Polish tech entrepreneur launches free “Code with Pope” classes for children with Vatican’s blessing

A Polish tech entrepreneur has launched “Code with Pope”, a global project in cooperation with the Vatican to help children around the world, and especially in Catholic countries, to learn computer programming.

Miron Mironiuk, the young businessman behind the scheme, says he hopes it can help address “the glaring disparities in education” around the world.

Last month, Mironiuk (pictured above) inaugurated the project at an audience with Pope Francis, reports Poland’s Catholic News Agency (KAI). A pilot programme had already been launched the previous month at schools in four Polish municipalities in cooperation with Poland’s digital affairs ministry.

Franciszek zachęca dzieci do nauki programowania. „Koduj z papieżem” https://t.co/qqgDq2B3H0

— Onet Wiadomości (@OnetWiadomosci) October 25, 2023

Through “Code with Pope”, children aged 11 to 15 will gain access to a free online learning platform. The 60-hour course will be available in Spanish, English, Italian and Polish and provide a foundation of knowledge of Python, one of the world’s most popular programming languages.

“This is a great opportunity for children to be able to successfully compete on the market in the future,” Mironiuk told KAI.

“Poles have always been guided by the principles of solidarity, helping those who need help most at a given moment,” he added. “[Code with Pope] can help equalise opportunities for children from excluded regions.”

Last week, the firm he founded, Cosmose, announced that children from the Philippines, Nepal, Ghana and El Salvador, among others, have already starting learning through the scheme.

“I myself owe a lot to public education and now I want to give something from myself,” the entrepreneur added in an interview with Polish newspaper Gazeta Wyborcza.

“Not everyone will be a programmer, but every school graduate, girls and boys alike, should know the basics of programming, because it is a 21st-century skill, just like reading, writing or counting,” he added.

Speaking to the BBC, Mironiuk said that he hoped the Catholic church’s endorsement would help bring the programme to a wider audience, though he joked that he “doesn’t expect the pope to know Python very well”.

In a 2015 interview, Francis admitted that he is “a disaster with machines. I don’t know how to work a computer”.

A Polish game studio is launching the world’s first Jesus simulator, which will allow players to perform miracles, help the needy and battle Satan https://t.co/Py0smGhB8d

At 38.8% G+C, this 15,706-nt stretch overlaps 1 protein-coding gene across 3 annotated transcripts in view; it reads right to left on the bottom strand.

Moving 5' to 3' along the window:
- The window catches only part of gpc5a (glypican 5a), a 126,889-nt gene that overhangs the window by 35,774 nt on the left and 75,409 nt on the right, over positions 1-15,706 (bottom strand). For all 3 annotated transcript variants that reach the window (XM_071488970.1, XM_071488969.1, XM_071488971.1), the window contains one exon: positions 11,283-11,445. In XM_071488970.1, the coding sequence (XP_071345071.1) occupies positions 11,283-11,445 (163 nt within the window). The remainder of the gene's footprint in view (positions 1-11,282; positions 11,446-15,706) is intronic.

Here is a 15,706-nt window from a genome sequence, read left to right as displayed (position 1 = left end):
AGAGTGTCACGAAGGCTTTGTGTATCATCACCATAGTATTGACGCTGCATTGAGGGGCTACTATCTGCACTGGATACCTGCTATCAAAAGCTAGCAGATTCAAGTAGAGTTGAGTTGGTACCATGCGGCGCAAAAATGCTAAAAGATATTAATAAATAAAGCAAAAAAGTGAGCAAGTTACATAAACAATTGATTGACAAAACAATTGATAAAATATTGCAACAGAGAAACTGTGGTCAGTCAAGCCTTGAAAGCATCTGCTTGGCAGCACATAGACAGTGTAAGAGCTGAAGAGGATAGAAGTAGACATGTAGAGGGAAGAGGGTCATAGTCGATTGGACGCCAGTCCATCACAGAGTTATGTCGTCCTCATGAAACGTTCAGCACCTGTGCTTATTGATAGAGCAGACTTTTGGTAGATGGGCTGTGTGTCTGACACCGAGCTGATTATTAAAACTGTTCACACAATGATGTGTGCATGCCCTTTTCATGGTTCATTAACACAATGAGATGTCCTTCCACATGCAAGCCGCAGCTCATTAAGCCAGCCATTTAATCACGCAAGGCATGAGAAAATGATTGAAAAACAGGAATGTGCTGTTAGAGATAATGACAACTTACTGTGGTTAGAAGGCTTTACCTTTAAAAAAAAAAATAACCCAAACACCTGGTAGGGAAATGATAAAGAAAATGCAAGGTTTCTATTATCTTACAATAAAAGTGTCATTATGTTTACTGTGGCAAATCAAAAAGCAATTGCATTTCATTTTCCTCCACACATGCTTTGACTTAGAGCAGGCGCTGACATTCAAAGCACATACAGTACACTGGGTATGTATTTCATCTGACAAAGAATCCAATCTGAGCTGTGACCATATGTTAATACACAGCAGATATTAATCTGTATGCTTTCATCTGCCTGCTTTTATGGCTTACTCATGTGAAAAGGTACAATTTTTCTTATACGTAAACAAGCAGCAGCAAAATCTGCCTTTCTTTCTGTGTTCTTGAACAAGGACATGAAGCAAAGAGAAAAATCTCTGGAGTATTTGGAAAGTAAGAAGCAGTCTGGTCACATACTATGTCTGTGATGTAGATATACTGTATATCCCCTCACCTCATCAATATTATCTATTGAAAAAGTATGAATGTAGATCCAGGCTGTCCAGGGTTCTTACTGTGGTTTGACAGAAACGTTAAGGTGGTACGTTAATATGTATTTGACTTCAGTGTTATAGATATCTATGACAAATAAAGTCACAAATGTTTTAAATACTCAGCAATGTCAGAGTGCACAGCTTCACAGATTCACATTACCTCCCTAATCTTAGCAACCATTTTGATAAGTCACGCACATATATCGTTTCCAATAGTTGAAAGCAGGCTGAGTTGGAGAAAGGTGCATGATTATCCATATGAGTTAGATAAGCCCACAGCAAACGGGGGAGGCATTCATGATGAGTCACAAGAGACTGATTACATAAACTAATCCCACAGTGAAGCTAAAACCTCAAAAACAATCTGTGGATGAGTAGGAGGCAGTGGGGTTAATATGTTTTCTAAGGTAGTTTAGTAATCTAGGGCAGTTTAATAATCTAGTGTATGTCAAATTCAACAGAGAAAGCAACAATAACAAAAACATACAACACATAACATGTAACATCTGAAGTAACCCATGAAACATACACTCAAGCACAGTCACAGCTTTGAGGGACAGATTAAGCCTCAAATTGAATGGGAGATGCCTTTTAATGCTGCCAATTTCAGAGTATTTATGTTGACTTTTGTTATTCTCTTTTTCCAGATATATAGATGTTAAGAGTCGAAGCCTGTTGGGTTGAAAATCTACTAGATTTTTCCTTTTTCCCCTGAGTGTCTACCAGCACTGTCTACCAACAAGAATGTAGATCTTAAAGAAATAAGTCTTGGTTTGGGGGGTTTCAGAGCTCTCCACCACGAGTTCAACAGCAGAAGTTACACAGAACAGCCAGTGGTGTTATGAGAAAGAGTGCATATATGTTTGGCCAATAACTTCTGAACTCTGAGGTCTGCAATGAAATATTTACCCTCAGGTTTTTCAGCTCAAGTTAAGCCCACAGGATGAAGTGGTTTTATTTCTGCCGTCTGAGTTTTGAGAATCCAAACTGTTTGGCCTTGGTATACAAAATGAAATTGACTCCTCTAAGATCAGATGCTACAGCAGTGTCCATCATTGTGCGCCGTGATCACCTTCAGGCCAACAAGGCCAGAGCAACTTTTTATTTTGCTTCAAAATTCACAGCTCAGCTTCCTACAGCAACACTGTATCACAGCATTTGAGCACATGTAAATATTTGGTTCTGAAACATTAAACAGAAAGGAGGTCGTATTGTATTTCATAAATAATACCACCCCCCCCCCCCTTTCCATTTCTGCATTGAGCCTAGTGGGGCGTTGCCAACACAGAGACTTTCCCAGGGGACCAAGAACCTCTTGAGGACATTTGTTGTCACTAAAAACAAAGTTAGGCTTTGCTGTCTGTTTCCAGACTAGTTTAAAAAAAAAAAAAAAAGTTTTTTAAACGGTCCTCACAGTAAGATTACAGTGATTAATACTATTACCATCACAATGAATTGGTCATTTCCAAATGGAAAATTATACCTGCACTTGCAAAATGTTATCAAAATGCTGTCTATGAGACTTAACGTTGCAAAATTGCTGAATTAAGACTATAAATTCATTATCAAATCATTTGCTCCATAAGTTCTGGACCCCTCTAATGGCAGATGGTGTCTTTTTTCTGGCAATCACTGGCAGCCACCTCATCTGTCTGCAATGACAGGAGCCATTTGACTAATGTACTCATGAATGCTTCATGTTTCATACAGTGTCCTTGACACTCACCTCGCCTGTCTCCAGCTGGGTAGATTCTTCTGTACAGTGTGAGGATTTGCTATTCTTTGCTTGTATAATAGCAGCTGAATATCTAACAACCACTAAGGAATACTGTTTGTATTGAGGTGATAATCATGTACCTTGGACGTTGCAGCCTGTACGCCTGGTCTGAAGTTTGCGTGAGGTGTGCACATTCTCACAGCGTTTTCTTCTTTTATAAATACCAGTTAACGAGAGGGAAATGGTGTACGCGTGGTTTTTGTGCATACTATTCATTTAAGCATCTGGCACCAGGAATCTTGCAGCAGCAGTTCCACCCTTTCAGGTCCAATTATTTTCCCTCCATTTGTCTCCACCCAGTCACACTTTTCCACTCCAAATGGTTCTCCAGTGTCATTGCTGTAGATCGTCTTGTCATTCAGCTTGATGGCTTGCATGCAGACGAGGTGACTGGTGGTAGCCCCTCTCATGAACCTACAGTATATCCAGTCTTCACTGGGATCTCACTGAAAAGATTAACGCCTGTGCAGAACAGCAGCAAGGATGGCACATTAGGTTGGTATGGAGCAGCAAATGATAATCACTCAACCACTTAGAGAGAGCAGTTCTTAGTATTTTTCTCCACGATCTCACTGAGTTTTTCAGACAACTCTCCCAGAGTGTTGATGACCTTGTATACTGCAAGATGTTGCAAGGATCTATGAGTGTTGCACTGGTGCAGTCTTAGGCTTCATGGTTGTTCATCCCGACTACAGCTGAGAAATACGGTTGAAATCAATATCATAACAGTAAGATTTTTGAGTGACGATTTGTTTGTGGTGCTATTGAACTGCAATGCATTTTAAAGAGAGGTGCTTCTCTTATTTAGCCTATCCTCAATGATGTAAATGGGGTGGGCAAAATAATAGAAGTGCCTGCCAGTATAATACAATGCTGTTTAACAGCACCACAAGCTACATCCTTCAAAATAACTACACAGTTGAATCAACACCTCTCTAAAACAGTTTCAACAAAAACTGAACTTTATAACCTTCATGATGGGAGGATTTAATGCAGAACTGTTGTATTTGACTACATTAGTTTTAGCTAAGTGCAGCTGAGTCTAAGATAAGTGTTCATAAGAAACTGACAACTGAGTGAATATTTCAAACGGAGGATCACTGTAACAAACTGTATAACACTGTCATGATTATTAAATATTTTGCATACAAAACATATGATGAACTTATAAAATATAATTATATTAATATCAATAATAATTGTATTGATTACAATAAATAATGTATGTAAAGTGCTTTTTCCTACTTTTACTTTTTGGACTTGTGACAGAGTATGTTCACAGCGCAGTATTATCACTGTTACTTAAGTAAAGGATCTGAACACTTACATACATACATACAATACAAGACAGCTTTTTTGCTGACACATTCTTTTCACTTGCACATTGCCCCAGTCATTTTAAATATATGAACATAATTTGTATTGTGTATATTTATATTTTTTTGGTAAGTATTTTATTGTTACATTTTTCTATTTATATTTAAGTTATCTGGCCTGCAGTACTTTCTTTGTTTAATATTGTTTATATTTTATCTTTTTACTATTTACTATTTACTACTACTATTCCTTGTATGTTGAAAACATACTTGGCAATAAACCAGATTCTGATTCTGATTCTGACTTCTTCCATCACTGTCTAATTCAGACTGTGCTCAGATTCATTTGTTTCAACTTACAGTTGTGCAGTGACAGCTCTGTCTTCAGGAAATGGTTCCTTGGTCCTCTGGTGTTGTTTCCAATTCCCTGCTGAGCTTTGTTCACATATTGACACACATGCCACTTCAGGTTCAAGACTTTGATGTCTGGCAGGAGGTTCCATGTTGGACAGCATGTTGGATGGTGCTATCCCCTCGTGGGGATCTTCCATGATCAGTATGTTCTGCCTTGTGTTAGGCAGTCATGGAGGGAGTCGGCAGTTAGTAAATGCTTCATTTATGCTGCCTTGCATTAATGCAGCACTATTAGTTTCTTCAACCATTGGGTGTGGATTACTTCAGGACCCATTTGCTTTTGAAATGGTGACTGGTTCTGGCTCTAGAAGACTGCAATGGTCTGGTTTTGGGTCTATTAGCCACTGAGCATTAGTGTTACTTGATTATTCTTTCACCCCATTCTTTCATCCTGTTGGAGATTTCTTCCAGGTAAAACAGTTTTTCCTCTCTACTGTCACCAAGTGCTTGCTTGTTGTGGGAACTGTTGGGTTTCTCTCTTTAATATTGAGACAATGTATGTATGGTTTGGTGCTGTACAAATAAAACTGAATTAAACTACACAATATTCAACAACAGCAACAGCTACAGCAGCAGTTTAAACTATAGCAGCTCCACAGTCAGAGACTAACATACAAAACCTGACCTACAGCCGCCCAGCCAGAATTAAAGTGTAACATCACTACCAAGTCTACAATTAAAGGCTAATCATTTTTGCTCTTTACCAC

— Notes from Poland 🇵🇱 (@notesfrompoland) November 17, 2022

In 2014, while in his mid-20s, Mironiuk founded the Singapore-based Cosmose AI, a technology company integrating offline retail and online advertising that has since worked with brands such as Cartier, LVMH and L’Oreal.

Earlier this year, the firm was valued at $500 million, reported Nikkei Asia. Mironiuk himself was named in 2018 as one of Forbes magazine’s “30 Under 30”  in the “Asia – Media, Marketing & Advertising” category.

Poland has itself become a growing destination for large tech firms, with Visa, Volvo, Microsoft and Google among those to recently establish offices there, citing the availability of local tech talent as a big draw.

However, in 2021, a report found that Poland has a shortfall of around 50,000 IT specialists, with that figure predicted to rise to 100,000 over the next decade.

Visa has announced the creation of a global technology and product hub – its fifth such facility in the world – in Poland, creating 1,500 specialist jobs.

„Poland has highly qualified employees and a thriving IT sector,” says the firm https://t.co/1KjngNP7tU

— Notes from Poland 🇵🇱 (@notesfrompoland) May 23, 2023

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Main image credit: Cosmose, Inc./LinkedIn

Agata Pyka is an assistant editor at Notes from Poland. She is a journalist and a political communication student at the University of Amsterdam. She specialises in Polish and European politics as well as investigative journalism and has previously written for Euractiv and The European Correspondent.

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